article banner
News release

Grant Thornton publishes gender and ethnicity pay gap

Grant Thornton UK LLP today announces its 2018 gender and ethnicity pay gaps, including data on its partner population.

The firm reports a mean gender pay gap of 25% and a median pay gap of 22%.  Both of these figures are 2% lower than the figures reported by the firm in for the previous financial year (2016/17) which shows a modest improvement.  The firm’s mean gender pay gap for bonuses is 56% (52% median).

The mean gender pay gap including both employees and partners is 40% (median 26%) and the mean pay gap for partners only is 7% (median 14%).  

The mean ethnicity pay gap is 8% for employees only and 18% for employees and partners combined.   The ethnicity bonus pay gap is 1%. 

Grant Thornton is continuing its drive towards becoming a fully diverse and inclusive organisation and has set a goal to be the best firm at valuing diversity through inclusion by 2023.  The firm has initiated a programme of change to make significant progress on this important agenda in the next six months.

Dave Dunckley, CEO of Grant Thornton UK LLP, said:

“Creating a diverse and inclusive workforce is not only good for business; it’s an urgent and ongoing societal priority which is central to our approach at Grant Thornton.  We are committed to making sure that the opportunities within Grant Thornton are equally accessible for everyone and that our firm is representative of society. To advise our clients effectively it is vital that we offer diverse perspectives – addressing this head on goes beyond gender and ethnicity in to a wider problem to do with inclusion and it is something we are addressing with urgency.

“As a leadership team we are each taking personal responsibility for a strand of diversity to ensure that action is taken to effect change at the very highest level of our firm.  Working with The Bridge Group we have also undertaken a comprehensive data analysis of our people’s pay, progression, retention and performance and the intersectionality of this by socio-economic background, ethnicity and gender.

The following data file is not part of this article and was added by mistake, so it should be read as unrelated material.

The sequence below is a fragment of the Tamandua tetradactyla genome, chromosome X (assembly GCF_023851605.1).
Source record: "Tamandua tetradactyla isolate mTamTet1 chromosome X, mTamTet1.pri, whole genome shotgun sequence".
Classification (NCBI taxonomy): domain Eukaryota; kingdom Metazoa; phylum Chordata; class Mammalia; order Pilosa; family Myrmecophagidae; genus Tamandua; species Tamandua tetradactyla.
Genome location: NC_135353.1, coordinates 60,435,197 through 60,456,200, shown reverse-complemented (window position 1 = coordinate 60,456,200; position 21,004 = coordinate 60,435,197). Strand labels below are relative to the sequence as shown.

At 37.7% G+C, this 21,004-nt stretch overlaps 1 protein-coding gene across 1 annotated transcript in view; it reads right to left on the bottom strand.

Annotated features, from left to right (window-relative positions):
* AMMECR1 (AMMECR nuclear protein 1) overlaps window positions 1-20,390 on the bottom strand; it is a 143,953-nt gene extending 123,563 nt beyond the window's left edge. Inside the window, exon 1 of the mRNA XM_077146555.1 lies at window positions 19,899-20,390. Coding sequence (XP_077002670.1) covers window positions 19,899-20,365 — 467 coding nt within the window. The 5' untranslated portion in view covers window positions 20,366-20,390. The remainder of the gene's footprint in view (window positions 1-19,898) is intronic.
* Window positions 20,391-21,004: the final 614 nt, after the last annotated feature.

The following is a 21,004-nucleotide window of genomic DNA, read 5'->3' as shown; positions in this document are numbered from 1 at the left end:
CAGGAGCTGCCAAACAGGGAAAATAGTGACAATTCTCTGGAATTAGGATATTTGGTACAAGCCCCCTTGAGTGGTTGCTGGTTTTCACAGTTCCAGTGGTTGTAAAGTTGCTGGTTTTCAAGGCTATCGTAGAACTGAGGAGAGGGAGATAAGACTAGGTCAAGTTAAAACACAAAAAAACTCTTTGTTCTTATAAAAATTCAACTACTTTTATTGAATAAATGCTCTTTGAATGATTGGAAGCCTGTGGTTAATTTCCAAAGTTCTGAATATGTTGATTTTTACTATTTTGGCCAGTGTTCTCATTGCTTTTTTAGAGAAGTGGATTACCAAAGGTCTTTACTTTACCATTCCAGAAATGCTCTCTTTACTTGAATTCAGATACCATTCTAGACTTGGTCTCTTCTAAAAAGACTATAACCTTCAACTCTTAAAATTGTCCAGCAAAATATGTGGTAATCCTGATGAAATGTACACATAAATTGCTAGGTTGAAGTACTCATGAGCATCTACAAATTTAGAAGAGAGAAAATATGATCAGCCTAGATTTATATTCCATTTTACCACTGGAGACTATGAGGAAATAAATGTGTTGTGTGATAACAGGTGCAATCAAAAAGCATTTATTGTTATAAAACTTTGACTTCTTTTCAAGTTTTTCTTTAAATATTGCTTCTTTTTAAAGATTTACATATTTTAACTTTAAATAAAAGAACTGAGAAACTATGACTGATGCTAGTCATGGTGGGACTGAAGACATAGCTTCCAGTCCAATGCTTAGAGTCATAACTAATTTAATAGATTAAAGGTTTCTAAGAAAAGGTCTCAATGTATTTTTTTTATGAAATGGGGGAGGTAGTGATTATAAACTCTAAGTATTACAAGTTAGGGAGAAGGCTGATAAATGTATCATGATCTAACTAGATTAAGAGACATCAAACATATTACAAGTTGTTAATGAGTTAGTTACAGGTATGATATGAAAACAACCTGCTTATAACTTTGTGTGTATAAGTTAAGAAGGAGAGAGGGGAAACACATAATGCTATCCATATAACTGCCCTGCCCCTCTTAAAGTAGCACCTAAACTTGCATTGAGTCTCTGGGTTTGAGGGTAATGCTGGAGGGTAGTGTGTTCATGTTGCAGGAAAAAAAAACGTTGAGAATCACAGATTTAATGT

“We are using this analysis to truly understand where the barriers are and what action can be taken to address the issues that this analysis has highlighted.  For instance, we now know that males and females of ethnic background, regardless of socio-economic background make up a greater proportion of the leaver population. We also know that white females from a lower socio-economic background move from Assistant Manager to Senior Manager on average 18% quicker than white females from a higher socio-economic background.

“Recognising that losing talent in this way is not acceptable from either a commercial or societal perspective I’ve launched a programme of change to accelerate progress. This includes a group-coaching programme supported by partner mentors for our mid and senior level women; a review of all reward decisions to ensure all our people are treated fairly; reverse mentoring; and this year I will be setting robust partner group goals around diversity and inclusion. I remain committed to ensuring that women make up 25% of our partner group by 2023.  We must have diversity of thought and perspective if we are to advise our clients effectively in this complex environment and succeed as a firm.”